Understanding pre and postnatal depression in men

The idea of fatherhood is a joy in itself and a man looks forward to this new phase of life. But when a man freaks out, instead of being on cloud nine, at the good news of becoming a father, all is not well.  When the father-to-be gets sleepless nights, when the thought of changing diapers makes him feel uneasy and when the thought of being able to be a good father becomes the biggest fear of his life, then he might be suffering from pre or postnatal depression.

Depression and anxiety are common among women during pregnancy and early parenthood, but even men face the risk of developing these problems. Up to one in 10 new dads can experience postnatal depression, studies suggest. The increased pressures of fatherhood, more financial responsibility, changes in relationships and lifestyle, combined with a lack of sleep and an increased workload at home, may affect a new dad’s mental well-being.

Depression in fathers-to-be can begin during the pregnancy period, which can increase gradually between six weeks and six months after the birth of the child. However, fathers tend to keep their situation under wraps and are not as vocal as the mothers.  In such a scenario,  getting clinical treatment is out of question. But it should be noted that this disorder can happen gradually or all of a sudden and can range from being relatively mild to very hard hitting.

Factors contributing to postnatal depression in men

There is a range of physical, social and emotional factors that contribute to the development of postnatal depression in men. Some factors are similar to both men and women which can include:

  • lack of social and emotional support
  • personality characteristics
  • stress and changes in relationships (particularly the couple relationship)
  • lack of sleep
  • difficulty adjusting to the changes associated with the transition to parenthood
  • unmet antenatal expectations

The factors that are specific to men include:

  • impact of changing social roles – being a father to a child in a family
  • attitudes towards fatherhood– men are less likely to talk about how they feel, and the feeling of coping with a situation such as child birth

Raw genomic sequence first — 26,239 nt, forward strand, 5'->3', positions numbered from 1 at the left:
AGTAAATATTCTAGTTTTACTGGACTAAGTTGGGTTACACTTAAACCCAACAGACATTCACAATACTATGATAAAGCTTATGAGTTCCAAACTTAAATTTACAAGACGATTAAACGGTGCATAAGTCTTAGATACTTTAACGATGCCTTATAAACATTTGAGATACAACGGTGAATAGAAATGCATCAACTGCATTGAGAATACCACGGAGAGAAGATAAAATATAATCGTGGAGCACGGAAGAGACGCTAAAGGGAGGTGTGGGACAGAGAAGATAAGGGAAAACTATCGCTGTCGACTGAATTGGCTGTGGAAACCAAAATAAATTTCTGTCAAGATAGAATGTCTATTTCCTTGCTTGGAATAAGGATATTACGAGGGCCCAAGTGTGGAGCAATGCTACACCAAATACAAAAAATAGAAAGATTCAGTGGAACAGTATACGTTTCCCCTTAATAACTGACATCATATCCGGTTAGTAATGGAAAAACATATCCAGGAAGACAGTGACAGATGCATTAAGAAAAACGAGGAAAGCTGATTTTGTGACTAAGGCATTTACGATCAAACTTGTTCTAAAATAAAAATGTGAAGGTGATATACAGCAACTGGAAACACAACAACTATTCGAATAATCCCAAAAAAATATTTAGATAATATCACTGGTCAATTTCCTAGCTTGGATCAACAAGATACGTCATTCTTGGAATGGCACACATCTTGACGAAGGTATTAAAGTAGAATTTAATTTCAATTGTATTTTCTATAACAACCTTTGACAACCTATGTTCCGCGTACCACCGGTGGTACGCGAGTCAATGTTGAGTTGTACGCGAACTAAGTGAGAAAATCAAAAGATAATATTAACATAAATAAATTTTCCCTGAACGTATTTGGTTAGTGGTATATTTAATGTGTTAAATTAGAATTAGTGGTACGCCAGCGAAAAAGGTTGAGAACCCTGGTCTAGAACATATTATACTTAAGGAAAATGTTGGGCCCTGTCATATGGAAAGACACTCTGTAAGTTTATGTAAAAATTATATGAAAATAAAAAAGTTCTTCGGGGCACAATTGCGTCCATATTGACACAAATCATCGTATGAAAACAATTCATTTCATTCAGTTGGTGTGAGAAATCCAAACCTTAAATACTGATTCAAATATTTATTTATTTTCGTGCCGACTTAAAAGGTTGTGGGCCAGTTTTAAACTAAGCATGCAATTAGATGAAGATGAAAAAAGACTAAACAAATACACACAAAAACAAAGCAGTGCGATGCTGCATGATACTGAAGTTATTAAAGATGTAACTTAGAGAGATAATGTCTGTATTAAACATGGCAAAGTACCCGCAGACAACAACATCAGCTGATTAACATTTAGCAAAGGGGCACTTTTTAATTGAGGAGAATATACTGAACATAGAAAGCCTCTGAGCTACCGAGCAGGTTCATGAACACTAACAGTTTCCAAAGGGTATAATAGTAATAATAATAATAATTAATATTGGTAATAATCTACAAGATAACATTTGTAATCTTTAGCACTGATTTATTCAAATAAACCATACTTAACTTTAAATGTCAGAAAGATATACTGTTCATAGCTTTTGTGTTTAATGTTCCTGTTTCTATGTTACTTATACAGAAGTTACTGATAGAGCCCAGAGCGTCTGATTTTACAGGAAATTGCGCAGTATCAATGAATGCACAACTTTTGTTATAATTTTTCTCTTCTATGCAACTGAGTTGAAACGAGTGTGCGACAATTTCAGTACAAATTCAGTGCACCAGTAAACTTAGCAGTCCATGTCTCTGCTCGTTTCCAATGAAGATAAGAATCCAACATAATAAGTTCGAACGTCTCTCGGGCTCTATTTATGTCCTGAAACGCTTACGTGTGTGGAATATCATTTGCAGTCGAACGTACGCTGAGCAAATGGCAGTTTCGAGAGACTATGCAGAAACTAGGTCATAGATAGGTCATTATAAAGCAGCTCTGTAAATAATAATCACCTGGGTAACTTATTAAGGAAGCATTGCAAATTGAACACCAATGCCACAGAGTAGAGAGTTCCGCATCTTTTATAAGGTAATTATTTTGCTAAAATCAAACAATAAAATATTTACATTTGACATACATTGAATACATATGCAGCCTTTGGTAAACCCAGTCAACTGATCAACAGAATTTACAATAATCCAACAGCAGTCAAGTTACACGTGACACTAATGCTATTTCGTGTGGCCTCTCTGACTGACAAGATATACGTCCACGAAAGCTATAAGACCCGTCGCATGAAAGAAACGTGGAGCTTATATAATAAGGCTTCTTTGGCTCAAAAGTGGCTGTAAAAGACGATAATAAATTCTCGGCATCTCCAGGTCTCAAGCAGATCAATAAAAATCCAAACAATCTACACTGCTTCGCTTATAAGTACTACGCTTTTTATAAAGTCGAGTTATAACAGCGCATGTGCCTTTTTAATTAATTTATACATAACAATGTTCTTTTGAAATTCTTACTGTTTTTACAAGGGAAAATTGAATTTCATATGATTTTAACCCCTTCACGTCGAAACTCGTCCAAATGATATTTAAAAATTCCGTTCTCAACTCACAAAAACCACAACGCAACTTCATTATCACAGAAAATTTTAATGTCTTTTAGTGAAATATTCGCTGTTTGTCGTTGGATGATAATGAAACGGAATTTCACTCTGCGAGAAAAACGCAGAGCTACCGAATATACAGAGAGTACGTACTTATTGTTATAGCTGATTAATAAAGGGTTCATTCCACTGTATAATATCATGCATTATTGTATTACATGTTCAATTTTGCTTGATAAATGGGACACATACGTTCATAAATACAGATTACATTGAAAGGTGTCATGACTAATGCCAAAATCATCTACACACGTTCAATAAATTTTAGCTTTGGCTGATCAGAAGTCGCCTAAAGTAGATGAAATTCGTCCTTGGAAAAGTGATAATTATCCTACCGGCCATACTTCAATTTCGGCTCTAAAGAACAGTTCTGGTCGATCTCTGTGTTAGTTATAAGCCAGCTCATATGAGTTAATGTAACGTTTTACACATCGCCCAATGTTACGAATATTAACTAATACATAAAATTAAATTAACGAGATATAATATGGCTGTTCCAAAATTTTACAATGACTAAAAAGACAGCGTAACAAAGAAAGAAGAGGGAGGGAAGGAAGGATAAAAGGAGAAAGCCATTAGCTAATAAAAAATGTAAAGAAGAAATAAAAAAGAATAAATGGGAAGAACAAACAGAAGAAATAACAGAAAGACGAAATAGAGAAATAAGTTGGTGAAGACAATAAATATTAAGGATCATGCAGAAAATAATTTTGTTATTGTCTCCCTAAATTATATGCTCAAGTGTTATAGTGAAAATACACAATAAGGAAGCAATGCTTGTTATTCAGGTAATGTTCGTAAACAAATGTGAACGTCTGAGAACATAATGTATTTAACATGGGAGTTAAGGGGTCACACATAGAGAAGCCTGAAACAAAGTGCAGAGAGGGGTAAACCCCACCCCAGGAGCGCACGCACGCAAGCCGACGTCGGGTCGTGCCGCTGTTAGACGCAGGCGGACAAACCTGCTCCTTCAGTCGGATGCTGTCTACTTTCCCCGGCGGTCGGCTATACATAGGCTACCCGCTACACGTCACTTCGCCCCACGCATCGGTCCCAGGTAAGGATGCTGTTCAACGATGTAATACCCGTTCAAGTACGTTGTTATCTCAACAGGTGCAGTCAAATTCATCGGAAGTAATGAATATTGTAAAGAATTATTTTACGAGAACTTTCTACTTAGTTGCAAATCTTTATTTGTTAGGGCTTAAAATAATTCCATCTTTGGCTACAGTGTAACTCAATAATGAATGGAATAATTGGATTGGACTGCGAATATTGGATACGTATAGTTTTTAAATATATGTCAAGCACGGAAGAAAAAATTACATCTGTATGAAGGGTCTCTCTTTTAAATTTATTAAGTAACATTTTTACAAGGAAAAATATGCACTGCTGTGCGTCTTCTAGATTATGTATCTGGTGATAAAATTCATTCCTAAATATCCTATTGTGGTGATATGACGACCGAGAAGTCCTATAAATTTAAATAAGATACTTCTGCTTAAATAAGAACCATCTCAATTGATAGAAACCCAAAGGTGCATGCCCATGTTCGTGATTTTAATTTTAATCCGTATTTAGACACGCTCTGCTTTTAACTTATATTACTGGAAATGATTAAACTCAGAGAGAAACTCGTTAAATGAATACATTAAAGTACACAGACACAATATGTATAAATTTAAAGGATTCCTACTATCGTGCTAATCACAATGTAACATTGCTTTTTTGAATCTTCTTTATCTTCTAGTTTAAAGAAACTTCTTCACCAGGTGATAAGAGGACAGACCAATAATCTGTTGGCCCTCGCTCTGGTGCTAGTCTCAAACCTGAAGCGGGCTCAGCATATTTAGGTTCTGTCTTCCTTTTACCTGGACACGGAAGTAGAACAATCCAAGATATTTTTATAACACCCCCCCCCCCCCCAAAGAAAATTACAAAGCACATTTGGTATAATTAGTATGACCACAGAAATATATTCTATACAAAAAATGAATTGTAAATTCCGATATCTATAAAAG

• a change in family dynamics – some men might feel excluded from the parenting role or from the relationship with their partner, which can result in resentment towards the baby
  • worries about extra responsibilities, financial burdens and managing work stress
  • unmet expectations about having sex again in the early postnatal period
  • pregnancy, particularly during the early stages. A man finds it extremely difficult to accept that he is going to be a father. This transition can be stressful because he has to understand the mental and physical changes his wife goes through, how supported and included he feels, his concerns about the to-be changes in his life, and the feeling of uncertainty about his role as a father.

Ways to cope with depression

A father-to-be can get more involved in his partner’s pregnancy. Accompanying the partner to the antenatal classes will boost his morale and help him prepare for the baby practically and emotionally. Going for all ultrasound sessions will also give a sense of happy feeling as he can see the baby grow step-by-step in the womb.

At the same time, he should try to look after his health and well-being. Some of the suggestions for supporting positive mental well-being are:

  • He should start sharing his feelings with people he trusts. This could be his family or friends, a health professional or a counselor.
  • Although many new parents experience mood changes or feel down some of the time, he may find the feelings of anxiety or low mood persist.
  • He should try taking some time off for himself and indulge in hobbies, exercise or other social activities.
  • Meeting other new dads can boost his confidence. Dad groups are becoming increasingly common these days and they serve as platform to share experiences, thoughts and answers to fatherhood related queries.
  • It is important to avoid negative coping strategies, such as drinking too much or working too hard and staying away from home. He should try to be with the baby as much as possible so that he can start getting involved in its activities.


Pre and postnatal depression can be treated by a range of approaches like counseling and therapy, medication, cognitive behavioral therapy (CBT) and being an active member of an accredited peer support group. However, the family can play an important role in helping the dad get ready for his child. Through love, support, and patience, families can ensure that their struggling dad can cope with the change and that the change is only for the good. Constant social support and encouragement from the spouse can be instrumental in helping the father enjoy parenting.

If you or your loved one is struggling with depression, it is time to seek medical assistance. The Depression Treatment Helpline is a free resource dedicated to helping those struggling with depression in finding appropriate depression treatment options. Chat online or call our 24/7 helpline at 866-619-7729 for more information.